Santa Cruz Riverbank and Ecosystem Restoration, Pima County, Arizona
Severe environmental degradation along the Santa Cruz River and mitigation of rare but often severe flooding are the primary motivating factors in the Paseo de las Iglesias restoration project. Throughout the 20th century, water that once supported a dense riparian ecosystem was diverted for a rapidly growing local population. The decline of this vital ecosystem, as well as increasing erosion, further worsened flood risk. Recent efforts on the part of the Pima County Regional Flood Control District, the U.S. Army Corps of Engineers, and local activists and stakeholders have sought to revitalize a 7.5-mile historic stretch of the Santa Cruz River. The project fuses many strategies including: significant ecosystem revitalization, on-site water reclamation and storage, hybrid green/gray erosion control, historic programming, and public access and recreation.
• Location: Tucson and Pima counties, Arizona
• Population: 526,116, 996,554 (2016)
• Strategies: Daylighting rivers and streams, Floodplain restoration, Mapping, Floodwater detention, Waterfront park, Green parking lots
Until the early 20th century, the Santa Cruz River supported a vast and diverse riparian ecosystem. For a time, the river also supported a booming population. However, increasing demand for water greatly impacted sustained surface flows. Within the 7.5-mile study area, sustained flows from the Santa Cruz largely ceased, devastating the riparian landscape. This is consistent with trends across Arizona, where 95 percent of riparian areas have been destroyed, largely due to diversion. Hard-scaped engineering of the Santa Cruz River, often intended to control or mitigate flooding and erosion, also contributed to the rapidly declining health of riparian areas. Urban growth within the floodplain of the Santa Cruz River further impacted the struggling ecosystems.
By the early 20th century, a concerted effort to restore a 7.5-mile stretch of the Santa Cruz River was undertaken by Pima County residents, the Pima County Regional Flood Control District, and the U.S. Army Corps of Engineers. By 2013, following a competitive selection process for contractors, construction on Phase I of the Paseo de las Iglesias project had begun. Phase I was completed by May of 2015, at which point the project area was open to the public.
Pima County settled on an approach that integrates ecosystem restoration, flood control, erosion mitigation through hybrid grey/green infrastructure, historic programing, and public recreation.
Ecosystem restoration efforts as part of Phase I of the project are considerable. Over 10,000 trees and cacti were planted. Irrigation was achieved using captured and reclaimed water. An array of plants and animals were incorporated, along with species-appropriate habitat such as raptor perches. Erosion control and management was achieved through a layered approach that fuses traditional “grey” infrastructure methods with a nature-based approach. Soil cement and gabions were used to stabilize at-risk areas, while heavily eroded banks were terraced to mimic the river’s historic condition. Additionally, the widening of the channel more appropriately mimics the natural contours of the river, in contrast to traditional channel deepening. According to a hydraulic analysis of the floodplain, these measures have benefited privately owned land within the floodplain boundary. Public access is integrated directly within the project’s restoration areas, including approximately eight continuous miles of multi-use paths, several parking areas, seating, and an equestrian staging area.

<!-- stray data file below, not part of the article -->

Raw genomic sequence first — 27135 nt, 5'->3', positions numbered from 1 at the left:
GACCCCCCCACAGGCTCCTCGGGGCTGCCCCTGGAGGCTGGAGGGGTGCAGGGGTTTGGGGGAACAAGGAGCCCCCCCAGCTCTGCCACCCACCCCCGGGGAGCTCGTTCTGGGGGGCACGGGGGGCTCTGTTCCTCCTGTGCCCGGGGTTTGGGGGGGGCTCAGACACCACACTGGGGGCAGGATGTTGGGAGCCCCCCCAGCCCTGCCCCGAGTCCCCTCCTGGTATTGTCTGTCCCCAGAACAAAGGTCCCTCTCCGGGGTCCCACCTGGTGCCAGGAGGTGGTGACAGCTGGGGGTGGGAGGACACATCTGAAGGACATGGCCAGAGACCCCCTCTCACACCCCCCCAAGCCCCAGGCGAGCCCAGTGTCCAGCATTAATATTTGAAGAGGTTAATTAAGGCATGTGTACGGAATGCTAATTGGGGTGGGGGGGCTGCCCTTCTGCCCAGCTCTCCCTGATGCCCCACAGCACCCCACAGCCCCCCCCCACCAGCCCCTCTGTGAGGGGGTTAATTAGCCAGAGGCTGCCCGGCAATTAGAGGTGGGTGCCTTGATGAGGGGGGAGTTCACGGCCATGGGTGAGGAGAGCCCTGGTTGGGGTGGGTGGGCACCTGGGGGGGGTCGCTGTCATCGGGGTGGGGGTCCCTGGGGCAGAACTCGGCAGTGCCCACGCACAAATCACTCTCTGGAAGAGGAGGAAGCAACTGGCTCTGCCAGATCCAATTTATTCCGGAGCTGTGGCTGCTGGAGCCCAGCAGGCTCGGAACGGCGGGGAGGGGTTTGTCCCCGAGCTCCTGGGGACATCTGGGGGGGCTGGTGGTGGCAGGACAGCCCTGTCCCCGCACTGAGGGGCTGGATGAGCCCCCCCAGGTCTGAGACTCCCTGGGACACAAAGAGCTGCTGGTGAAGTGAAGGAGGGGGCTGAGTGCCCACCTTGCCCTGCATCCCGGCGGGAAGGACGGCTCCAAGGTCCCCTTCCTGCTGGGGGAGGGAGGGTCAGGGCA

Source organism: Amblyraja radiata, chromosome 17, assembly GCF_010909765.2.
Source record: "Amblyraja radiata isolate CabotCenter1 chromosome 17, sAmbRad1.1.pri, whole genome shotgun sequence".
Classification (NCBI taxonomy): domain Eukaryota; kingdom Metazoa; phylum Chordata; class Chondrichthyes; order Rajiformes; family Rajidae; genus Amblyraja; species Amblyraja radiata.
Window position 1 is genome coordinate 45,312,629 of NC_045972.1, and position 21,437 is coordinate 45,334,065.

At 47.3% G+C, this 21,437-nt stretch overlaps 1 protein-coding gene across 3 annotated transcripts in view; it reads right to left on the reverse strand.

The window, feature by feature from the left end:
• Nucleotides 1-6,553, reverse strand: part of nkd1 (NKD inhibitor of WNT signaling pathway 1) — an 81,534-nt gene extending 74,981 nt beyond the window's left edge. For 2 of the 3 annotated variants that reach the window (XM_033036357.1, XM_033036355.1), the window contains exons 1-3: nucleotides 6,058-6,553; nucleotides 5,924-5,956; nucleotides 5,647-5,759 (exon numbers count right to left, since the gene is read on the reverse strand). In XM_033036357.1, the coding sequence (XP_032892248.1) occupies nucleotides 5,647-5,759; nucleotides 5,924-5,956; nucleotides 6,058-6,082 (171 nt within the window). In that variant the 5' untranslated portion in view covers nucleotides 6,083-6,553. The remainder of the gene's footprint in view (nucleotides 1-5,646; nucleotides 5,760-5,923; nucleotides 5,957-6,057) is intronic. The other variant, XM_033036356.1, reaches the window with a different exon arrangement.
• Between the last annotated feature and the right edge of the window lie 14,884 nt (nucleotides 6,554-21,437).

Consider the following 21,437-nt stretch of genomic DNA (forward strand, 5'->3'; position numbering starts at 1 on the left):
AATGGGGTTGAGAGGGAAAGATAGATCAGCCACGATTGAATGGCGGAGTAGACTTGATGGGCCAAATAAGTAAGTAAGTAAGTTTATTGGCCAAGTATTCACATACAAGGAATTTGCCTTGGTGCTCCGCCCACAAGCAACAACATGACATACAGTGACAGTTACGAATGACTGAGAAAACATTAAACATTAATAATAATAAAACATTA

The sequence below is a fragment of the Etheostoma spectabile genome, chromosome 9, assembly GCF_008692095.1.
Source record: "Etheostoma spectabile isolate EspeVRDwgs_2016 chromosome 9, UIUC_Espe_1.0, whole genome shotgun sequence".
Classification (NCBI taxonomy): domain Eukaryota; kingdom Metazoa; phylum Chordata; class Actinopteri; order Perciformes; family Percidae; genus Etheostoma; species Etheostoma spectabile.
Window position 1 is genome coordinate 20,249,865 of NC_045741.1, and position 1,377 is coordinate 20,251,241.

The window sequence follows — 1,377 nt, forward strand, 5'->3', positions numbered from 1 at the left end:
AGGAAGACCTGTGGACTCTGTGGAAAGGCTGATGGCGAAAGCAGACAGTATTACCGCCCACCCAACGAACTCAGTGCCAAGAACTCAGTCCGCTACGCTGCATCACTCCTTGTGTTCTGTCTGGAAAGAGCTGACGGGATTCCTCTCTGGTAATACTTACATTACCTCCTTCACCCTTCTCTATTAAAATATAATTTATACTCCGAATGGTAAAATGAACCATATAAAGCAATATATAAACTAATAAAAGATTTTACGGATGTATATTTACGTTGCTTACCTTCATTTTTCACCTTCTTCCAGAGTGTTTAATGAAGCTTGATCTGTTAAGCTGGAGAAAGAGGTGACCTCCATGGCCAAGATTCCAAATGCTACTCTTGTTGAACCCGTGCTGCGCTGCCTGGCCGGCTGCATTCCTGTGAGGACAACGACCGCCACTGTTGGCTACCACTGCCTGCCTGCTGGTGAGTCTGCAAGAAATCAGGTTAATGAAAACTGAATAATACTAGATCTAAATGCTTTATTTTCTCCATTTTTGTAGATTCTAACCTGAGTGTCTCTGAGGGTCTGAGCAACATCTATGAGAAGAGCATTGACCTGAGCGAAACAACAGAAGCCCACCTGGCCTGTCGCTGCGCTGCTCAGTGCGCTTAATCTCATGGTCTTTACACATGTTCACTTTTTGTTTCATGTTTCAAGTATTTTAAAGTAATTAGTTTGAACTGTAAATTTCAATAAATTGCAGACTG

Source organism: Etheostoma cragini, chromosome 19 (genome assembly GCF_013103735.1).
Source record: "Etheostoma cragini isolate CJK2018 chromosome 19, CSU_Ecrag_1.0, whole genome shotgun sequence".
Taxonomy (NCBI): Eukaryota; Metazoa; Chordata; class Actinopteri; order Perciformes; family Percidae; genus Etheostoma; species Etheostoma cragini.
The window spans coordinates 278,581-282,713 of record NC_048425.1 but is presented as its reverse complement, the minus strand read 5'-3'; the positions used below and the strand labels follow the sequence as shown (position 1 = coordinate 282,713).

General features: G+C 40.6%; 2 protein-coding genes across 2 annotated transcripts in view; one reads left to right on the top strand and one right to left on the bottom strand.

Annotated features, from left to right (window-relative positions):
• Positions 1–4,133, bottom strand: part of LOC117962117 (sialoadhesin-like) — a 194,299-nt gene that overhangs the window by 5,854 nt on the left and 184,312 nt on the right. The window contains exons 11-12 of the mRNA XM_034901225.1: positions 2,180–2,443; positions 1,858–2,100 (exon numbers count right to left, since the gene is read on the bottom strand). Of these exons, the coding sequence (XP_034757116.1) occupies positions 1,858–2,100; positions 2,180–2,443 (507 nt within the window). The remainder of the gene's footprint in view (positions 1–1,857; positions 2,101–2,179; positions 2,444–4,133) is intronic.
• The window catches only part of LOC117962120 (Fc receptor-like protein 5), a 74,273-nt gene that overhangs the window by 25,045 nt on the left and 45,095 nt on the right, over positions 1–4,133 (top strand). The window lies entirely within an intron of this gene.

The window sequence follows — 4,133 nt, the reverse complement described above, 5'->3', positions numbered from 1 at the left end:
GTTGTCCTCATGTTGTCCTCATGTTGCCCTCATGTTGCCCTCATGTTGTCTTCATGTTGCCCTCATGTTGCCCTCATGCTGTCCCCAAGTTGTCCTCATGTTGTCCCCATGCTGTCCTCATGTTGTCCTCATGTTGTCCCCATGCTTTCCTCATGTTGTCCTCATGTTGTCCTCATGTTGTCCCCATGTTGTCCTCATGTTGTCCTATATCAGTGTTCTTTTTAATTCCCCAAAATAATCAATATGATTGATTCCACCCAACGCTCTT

A 2004 feasibility study by the Corps estimated the total cost of the project to be approximately $90 million. Pima County has so far completed the first phase of the project, funded by a $14 million allocation from a 2004 Pima County Bond Election. The Pima County Regional Flood Control District believes funding for the remainder of the project will likely come from local, state or federal allocation.
The benefits of the project are primary ecological. The loss of the Santa Cruz River as a consistent water source established the need for large-scale ecosystem rehabilitation. Green infrastructure practices of increasing infiltration, treatment and storage of rain and stormwater are crucial to the reintroduction of plant and animal life. Terracing and the installation of gabions along the formerly sheer riverbanks will reduce erosion and speed of floodwaters. A more vibrant riparian ecology in the form of trees, cacti and local plants will further stabilize the banks of the river, floodway and floodplain. In addition, a hydraulic analysis confirms a clear benefit to private property holders. Public health and social benefits are clear as well, as the completion of Paseo de las Iglesias adds seven miles of multi-use pathway to The Loop, a 100-mile network of trails.